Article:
You have identified the perfect business opportunity, and you are eager to pursue it. But, you also want to do things properly and systematically, because you know very well how many businesses collapse due to lack of planning. Below is a very brief overview of some of the steps to be taken when you start a business (as opposed to buying an existing one): Make sure that you obtain and verify all the facts relating to the business, for example:
What permissions and licences are needed for your type of business? Will you be able to obtain these without much delay? With the aid of an accountant, have you prepared detailed costings and escalated them for future years? Realistically, after how many years will the business be able to meet your financial expectations, and do you have sufficient funds to carry it for that period?
Do the necessary background research, for example:
Who is your competition, and will you have an advantage over them? Who comprises your market, and are you sure it is big enough to sustain your business? Have you done market research in this regard? Who are the best suppliers, and will they be able to supply you in line with your operational parameters?
What legal entity will best suit your needs?
Make sure you discuss the following options in detail with a lawyer or financial advisor:
Advantages: Simple to administer, no special registration requirements. The business is taxed at the same rate as the owner – which could be either an advantage or disadvantage.
Disadvantage: Business is not legally separate from owner and the owner is liable in full for the debts of the business. The business is taxed at the same rate as the owner – which could be either an advantage or disadvantage.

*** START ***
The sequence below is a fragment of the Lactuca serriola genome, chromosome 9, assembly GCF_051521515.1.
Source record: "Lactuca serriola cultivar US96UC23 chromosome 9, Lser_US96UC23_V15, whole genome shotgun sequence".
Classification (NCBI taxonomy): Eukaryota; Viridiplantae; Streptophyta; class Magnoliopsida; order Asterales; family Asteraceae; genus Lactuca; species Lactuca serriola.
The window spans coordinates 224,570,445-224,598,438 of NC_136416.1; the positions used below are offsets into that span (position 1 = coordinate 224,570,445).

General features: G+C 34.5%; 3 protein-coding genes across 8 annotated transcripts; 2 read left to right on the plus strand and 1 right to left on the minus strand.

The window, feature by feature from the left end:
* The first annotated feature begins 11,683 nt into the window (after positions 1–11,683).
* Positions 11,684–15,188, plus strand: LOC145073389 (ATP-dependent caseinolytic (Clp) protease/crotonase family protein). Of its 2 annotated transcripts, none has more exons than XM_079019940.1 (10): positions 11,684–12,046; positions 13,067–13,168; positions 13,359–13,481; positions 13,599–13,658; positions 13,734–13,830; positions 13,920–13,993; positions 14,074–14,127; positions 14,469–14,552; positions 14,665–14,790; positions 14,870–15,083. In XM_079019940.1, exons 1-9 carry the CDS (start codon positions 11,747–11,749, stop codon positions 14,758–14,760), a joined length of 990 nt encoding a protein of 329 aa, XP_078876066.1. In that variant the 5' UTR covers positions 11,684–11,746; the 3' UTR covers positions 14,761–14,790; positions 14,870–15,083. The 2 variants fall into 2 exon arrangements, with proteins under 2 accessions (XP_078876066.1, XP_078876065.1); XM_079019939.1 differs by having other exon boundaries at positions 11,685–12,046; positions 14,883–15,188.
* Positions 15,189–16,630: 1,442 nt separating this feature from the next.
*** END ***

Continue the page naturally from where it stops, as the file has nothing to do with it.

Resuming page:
Advantages: Very similar to that of the Sole Proprietor, but with slightly more separation between the business and its partners.
Disadvantages: Very similar to that of the Sole Proprietor, but with a few more requirements, such as the need for a partnership contract; and a few more risks, such potentially being liable for the debts incurred by other partners.
Advantages: The Company is a distinct legal entity, separate from the shareholders, and continues to exist even if all the share-holders change or die.
Disadvantages: A company must be registered with the Companies and Intellectual Property Commission. Apart from this process, there are fairly onerous legal and financial requirements which demand ongoing com-pliance. The corporate tax rate is high (especially if Dividend Withholding Tax is also payable); but it will be lower if your business qualifies as a Small Business Corporation.
NOTE: IT IS NO LONGER POSSIBLE TO REGISTER NEW CLOSE CORPORATIONS
Once you have decided on the entity make absolutely sure that each and every agreement is reduced to a written contract, which was either drafted by a lawyer or checked by a lawyer. It does not matter how much you trust someone, people often forget or misinterpret the details, and you then end up with one person’s word against that of the other – a situation which could result in a messy and expensive court case!
Consult a labour law expert or lawyer in order to know and understand the labour law implications for your particular business.